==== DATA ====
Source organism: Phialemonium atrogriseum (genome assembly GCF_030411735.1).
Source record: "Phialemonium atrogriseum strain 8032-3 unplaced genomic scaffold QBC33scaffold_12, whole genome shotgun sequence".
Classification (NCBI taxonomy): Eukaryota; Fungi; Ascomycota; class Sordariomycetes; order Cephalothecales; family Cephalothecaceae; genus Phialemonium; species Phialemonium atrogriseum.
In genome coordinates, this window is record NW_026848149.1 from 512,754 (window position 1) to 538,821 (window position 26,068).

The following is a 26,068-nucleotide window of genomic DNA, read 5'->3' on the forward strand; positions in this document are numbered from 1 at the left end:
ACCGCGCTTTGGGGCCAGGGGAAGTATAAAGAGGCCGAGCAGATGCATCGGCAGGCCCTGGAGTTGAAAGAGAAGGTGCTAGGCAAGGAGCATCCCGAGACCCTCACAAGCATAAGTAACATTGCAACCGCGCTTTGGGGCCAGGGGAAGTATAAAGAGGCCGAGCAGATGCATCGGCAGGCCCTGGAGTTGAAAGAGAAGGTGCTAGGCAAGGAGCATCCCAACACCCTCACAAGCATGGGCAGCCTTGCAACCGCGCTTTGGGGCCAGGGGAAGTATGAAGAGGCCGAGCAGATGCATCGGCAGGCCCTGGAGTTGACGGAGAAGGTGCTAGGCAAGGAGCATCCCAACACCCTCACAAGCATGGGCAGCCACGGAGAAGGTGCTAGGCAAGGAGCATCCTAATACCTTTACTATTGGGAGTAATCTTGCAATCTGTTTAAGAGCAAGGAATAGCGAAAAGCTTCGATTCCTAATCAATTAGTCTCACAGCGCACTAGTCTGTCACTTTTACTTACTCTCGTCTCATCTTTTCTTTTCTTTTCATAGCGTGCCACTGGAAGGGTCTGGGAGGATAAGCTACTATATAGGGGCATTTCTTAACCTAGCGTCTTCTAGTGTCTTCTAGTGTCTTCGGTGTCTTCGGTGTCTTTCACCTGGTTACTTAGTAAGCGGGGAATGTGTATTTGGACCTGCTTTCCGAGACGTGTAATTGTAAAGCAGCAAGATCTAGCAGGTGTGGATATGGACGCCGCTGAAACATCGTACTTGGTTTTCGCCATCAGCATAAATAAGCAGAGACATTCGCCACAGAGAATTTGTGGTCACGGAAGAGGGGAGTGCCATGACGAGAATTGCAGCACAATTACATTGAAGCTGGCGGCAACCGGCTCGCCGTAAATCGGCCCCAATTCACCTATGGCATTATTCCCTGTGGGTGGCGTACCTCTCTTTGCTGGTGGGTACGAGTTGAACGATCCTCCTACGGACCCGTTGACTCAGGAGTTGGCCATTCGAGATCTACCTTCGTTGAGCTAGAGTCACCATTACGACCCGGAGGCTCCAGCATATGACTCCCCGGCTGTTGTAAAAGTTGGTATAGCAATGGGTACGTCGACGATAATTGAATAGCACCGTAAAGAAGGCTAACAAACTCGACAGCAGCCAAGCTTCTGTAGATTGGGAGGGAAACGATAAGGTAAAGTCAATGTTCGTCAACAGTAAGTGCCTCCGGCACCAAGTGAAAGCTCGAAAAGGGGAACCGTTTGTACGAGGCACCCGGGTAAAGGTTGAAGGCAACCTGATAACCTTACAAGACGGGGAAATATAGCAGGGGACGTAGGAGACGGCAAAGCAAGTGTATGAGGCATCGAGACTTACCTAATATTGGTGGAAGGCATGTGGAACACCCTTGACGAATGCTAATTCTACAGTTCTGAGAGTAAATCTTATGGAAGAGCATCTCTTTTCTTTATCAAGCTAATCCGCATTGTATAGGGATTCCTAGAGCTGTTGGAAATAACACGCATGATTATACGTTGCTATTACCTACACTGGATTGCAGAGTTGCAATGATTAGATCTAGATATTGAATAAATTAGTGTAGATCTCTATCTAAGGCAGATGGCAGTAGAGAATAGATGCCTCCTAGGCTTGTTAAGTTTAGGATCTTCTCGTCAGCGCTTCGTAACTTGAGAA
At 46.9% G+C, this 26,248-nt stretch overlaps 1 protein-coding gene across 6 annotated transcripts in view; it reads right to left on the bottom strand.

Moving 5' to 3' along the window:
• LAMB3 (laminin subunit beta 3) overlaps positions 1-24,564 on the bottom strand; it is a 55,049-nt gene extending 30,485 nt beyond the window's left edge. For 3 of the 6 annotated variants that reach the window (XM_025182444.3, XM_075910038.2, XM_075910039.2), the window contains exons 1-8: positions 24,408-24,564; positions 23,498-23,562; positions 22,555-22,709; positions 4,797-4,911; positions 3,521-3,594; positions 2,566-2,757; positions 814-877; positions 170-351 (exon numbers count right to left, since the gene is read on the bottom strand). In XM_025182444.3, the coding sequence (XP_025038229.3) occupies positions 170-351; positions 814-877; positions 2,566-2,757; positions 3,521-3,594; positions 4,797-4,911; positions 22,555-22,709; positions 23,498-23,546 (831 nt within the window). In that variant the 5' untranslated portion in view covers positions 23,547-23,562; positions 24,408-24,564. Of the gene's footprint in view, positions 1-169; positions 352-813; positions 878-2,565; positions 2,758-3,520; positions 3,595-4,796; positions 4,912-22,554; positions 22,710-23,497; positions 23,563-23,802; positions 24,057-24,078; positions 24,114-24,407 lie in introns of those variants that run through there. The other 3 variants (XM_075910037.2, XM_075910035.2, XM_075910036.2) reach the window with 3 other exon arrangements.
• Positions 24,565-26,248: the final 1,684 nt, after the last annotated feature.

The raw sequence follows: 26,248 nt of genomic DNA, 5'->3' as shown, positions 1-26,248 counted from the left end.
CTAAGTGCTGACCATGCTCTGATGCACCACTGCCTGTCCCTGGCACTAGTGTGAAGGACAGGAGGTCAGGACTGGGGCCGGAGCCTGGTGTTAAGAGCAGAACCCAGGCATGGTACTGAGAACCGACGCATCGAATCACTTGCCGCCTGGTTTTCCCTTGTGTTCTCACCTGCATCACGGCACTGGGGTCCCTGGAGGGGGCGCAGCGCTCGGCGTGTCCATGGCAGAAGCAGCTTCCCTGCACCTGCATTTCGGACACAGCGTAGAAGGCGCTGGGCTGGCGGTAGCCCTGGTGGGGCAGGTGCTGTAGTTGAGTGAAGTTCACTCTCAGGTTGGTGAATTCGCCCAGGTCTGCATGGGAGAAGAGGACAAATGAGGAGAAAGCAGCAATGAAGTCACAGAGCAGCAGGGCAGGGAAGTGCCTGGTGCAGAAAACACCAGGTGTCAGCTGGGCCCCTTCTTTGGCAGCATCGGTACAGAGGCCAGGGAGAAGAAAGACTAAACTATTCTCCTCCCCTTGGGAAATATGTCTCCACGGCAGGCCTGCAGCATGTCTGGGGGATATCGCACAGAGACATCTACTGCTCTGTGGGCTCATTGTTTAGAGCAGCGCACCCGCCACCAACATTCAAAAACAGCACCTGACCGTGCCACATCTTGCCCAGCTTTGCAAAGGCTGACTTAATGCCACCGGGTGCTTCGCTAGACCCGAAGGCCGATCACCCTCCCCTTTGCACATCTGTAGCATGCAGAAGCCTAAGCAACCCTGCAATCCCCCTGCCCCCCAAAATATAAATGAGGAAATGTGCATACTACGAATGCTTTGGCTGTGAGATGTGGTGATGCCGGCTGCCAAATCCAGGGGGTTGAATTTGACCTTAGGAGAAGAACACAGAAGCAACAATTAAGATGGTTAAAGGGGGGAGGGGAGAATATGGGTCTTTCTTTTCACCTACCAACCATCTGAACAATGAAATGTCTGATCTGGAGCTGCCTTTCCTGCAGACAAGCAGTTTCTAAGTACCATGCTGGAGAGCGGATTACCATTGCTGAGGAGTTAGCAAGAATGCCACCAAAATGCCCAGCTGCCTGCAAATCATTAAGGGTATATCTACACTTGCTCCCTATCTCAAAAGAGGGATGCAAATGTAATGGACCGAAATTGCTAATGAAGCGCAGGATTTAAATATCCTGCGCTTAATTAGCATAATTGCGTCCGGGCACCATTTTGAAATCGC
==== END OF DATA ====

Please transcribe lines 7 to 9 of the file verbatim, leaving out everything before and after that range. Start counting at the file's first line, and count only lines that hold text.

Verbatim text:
At 46.9% G+C, this 26,248-nt stretch overlaps 1 protein-coding gene across 6 annotated transcripts in view; it reads right to left on the bottom strand.

Moving 5' to 3' along the window:
• LAMB3 (laminin subunit beta 3) overlaps positions 1-24,564 on the bottom strand; it is a 55,049-nt gene extending 30,485 nt beyond the window's left edge. For 3 of the 6 annotated variants that reach the window (XM_025182444.3, XM_075910038.2, XM_075910039.2), the window contains exons 1-8: positions 24,408-24,564; positions 23,498-23,562; positions 22,555-22,709; positions 4,797-4,911; positions 3,521-3,594; positions 2,566-2,757; positions 814-877; positions 170-351 (exon numbers count right to left, since the gene is read on the bottom strand). In XM_025182444.3, the coding sequence (XP_025038229.3) occupies positions 170-351; positions 814-877; positions 2,566-2,757; positions 3,521-3,594; positions 4,797-4,911; positions 22,555-22,709; positions 23,498-23,546 (831 nt within the window). In that variant the 5' untranslated portion in view covers positions 23,547-23,562; positions 24,408-24,564. Of the gene's footprint in view, positions 1-169; positions 352-813; positions 878-2,565; positions 2,758-3,520; positions 3,595-4,796; positions 4,912-22,554; positions 22,710-23,497; positions 23,563-23,802; positions 24,057-24,078; positions 24,114-24,407 lie in introns of those variants that run through there. The other 3 variants (XM_075910037.2, XM_075910035.2, XM_075910036.2) reach the window with 3 other exon arrangements.